The aging population provides an additional burden on the health care industry in the state. It not only takes away from the health care workforce, more than one-third of Wisconsin nurses are over the age of 55–it also also adds to the demands on the health care system. George Quinn, executive director of the Wisconsin Council on Medical Education and Workforce, said telemedicine will help leverage limited resources for physicians in all specialties, while efficiency gained through consumer use of e-health, changes in workflow and increased use of remote care are expected to moderate the demand for physician services and ease the expected shortage.

Quinn said the rising use of technology means physicians need to be more adept at using it. Medical schools and residency programs already are incorporating technology throughout their curriculum. It helps that the youngest generations have grown up with technology.

Improving attraction and retention

Keeping students and residents in Wisconsin is a challenge for the entire state, not just one company or industry. Between 2005 and 2015, Wisconsin experienced a net loss of more than 61,000 residents to other states, according to U.S. Census Bureau estimates. Wisconsin’s top net loss states from 2005-’15 include Florida, Arizona, Texas and Georgia. Wisconsin had a net loss of more than 100,000 residents to those states over that time.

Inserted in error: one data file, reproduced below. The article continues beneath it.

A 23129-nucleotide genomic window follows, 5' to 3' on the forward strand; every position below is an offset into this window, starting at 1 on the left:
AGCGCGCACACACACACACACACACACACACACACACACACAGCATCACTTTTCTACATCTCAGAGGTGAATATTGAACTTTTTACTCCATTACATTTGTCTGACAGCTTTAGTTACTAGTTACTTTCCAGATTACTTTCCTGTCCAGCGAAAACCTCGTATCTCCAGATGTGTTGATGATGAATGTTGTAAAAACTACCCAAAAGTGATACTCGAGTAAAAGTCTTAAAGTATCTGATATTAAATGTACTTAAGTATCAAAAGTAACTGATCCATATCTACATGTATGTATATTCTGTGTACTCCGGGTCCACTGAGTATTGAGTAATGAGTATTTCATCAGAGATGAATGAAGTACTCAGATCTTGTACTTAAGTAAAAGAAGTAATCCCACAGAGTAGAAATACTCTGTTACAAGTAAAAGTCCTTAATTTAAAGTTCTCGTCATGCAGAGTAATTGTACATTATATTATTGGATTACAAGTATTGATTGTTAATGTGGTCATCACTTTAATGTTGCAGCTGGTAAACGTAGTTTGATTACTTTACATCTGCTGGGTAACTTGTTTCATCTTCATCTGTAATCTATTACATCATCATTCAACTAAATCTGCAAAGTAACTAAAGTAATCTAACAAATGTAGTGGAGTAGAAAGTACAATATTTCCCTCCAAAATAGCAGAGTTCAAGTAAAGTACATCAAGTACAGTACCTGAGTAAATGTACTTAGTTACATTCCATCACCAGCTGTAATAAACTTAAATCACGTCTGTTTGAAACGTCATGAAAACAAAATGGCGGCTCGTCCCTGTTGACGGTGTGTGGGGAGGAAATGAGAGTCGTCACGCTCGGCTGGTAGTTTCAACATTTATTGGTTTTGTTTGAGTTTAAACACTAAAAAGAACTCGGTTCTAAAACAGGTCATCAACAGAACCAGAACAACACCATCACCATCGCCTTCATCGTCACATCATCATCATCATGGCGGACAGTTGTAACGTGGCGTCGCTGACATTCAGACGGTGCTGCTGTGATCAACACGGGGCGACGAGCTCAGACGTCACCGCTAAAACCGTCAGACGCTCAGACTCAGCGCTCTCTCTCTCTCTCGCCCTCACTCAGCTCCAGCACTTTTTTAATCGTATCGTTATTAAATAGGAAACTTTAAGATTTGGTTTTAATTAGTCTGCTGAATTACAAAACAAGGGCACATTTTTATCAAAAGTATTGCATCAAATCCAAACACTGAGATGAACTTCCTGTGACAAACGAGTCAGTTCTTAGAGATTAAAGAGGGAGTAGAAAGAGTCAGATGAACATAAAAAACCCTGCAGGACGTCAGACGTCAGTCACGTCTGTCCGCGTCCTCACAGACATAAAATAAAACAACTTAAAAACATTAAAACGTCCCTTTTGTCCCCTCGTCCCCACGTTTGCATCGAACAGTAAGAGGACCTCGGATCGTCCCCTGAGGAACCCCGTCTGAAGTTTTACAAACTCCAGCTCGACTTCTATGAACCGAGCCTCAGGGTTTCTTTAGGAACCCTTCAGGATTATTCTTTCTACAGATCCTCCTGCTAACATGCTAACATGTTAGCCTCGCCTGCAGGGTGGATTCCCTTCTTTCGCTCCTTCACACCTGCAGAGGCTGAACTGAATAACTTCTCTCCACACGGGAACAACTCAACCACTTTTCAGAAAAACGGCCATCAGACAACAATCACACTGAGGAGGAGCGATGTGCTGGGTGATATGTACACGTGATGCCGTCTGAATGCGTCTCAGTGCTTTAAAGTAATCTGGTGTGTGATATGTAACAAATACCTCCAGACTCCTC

Source: U.S. Census Bureau

Source: U.S. Census Bureau

Retaining residents in Wisconsin and attracting new ones is at the center of the new “Think. Make. Happen.” initiative launched by the WEDC.

“Even if we retained every single person … we would still need to recruit,” Braun said.

WEDC surveys show Wisconsin needs to change perceptions about opportunities available in the state.

“The low-hanging fruit is obviously the Midwest population centers,” Braun said, noting those areas share a number of industries and a similar work ethic. The agency’s research found 49 percent of millennials in surrounding states would consider moving to Wisconsin.